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12:03 AM
in quantum physics, each particle can be thought of as a wave function, which is a complex-valued function
so I think it's fair to say that complex numbers do exist in nature

Oh interesting, didn't know that @thor I'll have to learn QM before I can agree or disagree :P
I guess I just got annoyed that $\sqrt{-1}$ doesn't have a real number value
Like, why would we even consider complex numbers as a thing or spend time diddling with something like that :P
but mathematicians have no chill with their curiosity

the imaginary number $i$ appears in the Schrödinger equation
so I think it's pretty uncontested to say that complex numbers are indispensable for doing quantum physics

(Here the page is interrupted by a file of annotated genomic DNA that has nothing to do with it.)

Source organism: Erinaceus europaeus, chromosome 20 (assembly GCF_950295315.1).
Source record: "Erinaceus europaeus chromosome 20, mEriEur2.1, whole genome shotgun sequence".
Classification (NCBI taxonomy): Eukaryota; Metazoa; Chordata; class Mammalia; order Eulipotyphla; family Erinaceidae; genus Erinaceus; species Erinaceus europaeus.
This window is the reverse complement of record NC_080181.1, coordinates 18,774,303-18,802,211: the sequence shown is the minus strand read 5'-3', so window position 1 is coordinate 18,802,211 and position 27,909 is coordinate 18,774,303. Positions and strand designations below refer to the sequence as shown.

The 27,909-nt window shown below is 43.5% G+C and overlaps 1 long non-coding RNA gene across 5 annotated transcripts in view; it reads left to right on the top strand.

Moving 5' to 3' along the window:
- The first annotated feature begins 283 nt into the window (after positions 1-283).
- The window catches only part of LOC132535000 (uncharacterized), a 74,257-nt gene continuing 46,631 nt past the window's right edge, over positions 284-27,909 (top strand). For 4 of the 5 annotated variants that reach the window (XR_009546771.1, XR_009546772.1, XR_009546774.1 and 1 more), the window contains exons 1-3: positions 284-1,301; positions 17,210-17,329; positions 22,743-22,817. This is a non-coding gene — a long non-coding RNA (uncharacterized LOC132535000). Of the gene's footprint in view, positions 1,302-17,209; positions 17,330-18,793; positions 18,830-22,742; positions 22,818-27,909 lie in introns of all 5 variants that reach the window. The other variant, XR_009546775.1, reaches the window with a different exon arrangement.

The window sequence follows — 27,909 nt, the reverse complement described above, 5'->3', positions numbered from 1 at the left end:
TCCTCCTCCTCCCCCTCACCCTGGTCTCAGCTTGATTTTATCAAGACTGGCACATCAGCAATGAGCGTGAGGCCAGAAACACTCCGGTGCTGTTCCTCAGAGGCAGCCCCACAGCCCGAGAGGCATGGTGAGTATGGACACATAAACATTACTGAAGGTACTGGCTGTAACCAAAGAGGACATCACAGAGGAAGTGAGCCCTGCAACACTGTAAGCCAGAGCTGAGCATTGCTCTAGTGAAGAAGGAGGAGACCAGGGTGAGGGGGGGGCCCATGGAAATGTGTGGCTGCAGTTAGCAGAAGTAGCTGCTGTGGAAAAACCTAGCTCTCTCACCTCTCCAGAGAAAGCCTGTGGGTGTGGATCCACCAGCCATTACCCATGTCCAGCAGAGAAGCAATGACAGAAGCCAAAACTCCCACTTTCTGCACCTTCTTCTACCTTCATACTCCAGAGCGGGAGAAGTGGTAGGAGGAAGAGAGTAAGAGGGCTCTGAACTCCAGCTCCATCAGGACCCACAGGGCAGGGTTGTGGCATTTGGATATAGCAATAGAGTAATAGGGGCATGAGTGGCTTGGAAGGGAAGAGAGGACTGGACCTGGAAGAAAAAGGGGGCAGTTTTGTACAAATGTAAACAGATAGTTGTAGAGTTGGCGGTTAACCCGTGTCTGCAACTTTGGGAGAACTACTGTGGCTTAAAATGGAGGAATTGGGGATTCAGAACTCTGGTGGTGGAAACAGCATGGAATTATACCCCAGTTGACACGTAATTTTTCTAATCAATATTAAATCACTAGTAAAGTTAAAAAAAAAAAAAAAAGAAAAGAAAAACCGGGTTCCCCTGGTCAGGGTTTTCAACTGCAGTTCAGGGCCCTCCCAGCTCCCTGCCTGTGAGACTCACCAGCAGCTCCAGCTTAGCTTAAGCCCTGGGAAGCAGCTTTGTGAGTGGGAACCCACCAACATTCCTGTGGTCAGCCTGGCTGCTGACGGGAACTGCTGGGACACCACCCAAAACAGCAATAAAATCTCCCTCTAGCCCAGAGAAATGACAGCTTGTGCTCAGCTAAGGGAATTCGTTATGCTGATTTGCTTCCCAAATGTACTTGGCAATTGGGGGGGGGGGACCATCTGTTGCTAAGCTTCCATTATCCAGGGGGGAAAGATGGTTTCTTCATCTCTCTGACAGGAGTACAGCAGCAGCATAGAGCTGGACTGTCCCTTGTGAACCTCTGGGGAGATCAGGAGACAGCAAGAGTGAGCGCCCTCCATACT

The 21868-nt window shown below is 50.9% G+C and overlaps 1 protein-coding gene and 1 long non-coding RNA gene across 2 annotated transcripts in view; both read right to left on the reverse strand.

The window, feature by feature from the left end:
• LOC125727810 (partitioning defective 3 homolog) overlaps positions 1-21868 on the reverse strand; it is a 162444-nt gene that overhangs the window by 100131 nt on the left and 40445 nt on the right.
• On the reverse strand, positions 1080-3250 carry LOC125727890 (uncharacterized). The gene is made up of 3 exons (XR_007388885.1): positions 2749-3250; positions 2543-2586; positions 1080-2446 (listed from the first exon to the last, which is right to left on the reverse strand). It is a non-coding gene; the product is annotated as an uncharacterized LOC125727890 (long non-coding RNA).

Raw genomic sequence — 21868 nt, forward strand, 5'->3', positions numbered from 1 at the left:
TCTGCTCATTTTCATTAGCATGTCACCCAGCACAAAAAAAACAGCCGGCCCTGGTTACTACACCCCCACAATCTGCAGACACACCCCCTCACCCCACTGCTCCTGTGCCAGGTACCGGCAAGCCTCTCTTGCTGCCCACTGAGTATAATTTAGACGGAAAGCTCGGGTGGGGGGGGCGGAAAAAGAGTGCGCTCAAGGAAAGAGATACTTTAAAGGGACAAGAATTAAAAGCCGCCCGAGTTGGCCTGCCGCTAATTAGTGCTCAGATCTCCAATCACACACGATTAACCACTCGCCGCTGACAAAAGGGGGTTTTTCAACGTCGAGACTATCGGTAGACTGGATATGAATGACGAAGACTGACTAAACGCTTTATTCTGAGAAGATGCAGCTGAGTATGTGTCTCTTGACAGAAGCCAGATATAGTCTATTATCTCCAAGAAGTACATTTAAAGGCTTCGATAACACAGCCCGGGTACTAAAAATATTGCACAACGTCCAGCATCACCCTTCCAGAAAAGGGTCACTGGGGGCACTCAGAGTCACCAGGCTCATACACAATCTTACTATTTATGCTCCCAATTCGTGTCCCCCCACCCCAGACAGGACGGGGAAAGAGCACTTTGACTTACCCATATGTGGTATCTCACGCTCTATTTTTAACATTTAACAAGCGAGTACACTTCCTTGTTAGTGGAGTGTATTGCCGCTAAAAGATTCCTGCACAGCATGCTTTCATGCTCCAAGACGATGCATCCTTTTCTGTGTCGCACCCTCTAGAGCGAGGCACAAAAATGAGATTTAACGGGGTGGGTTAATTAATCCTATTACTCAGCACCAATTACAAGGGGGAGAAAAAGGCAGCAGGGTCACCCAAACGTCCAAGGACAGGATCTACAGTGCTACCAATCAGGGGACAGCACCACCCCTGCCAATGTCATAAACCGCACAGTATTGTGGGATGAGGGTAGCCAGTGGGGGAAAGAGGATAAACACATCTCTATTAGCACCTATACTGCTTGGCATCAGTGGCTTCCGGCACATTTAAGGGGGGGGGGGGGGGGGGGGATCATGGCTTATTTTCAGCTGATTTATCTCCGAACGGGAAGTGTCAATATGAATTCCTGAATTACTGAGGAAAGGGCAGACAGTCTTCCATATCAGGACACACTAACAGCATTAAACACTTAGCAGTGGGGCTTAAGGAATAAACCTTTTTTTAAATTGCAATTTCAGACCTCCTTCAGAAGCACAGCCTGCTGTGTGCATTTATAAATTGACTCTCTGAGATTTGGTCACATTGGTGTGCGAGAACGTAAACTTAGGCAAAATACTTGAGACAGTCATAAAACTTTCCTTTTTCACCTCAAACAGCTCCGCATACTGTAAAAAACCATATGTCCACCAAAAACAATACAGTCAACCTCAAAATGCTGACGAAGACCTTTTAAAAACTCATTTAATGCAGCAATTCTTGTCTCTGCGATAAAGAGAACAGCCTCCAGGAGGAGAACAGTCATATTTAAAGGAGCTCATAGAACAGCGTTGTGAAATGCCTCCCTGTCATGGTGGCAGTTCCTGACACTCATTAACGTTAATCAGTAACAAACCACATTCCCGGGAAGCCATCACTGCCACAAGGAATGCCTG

Right I just meant I never learned it so I can't say anything about it.

engineers also care a lot about complex numbers
something to do with Fourier transforms

12:21 AM
"Complex numbers" is just a bad term that we're stuck with imo. One could've chosen a name like "rotational numbers" or whatever. Anything that gives a hint about the structure

Yeah that would make more sense actually. Didn't hamilton develop quaternions or whatever right after anyway?
complex numbers on their own in like a college algebra class or whenever people learn them seem very unintuitive

12:53 AM
@Thorgott those regularity results on bounded subsets of $\mathbb R^n$ aren't trivial but are incredibly standard, I assume the move to manifolds isn't too hard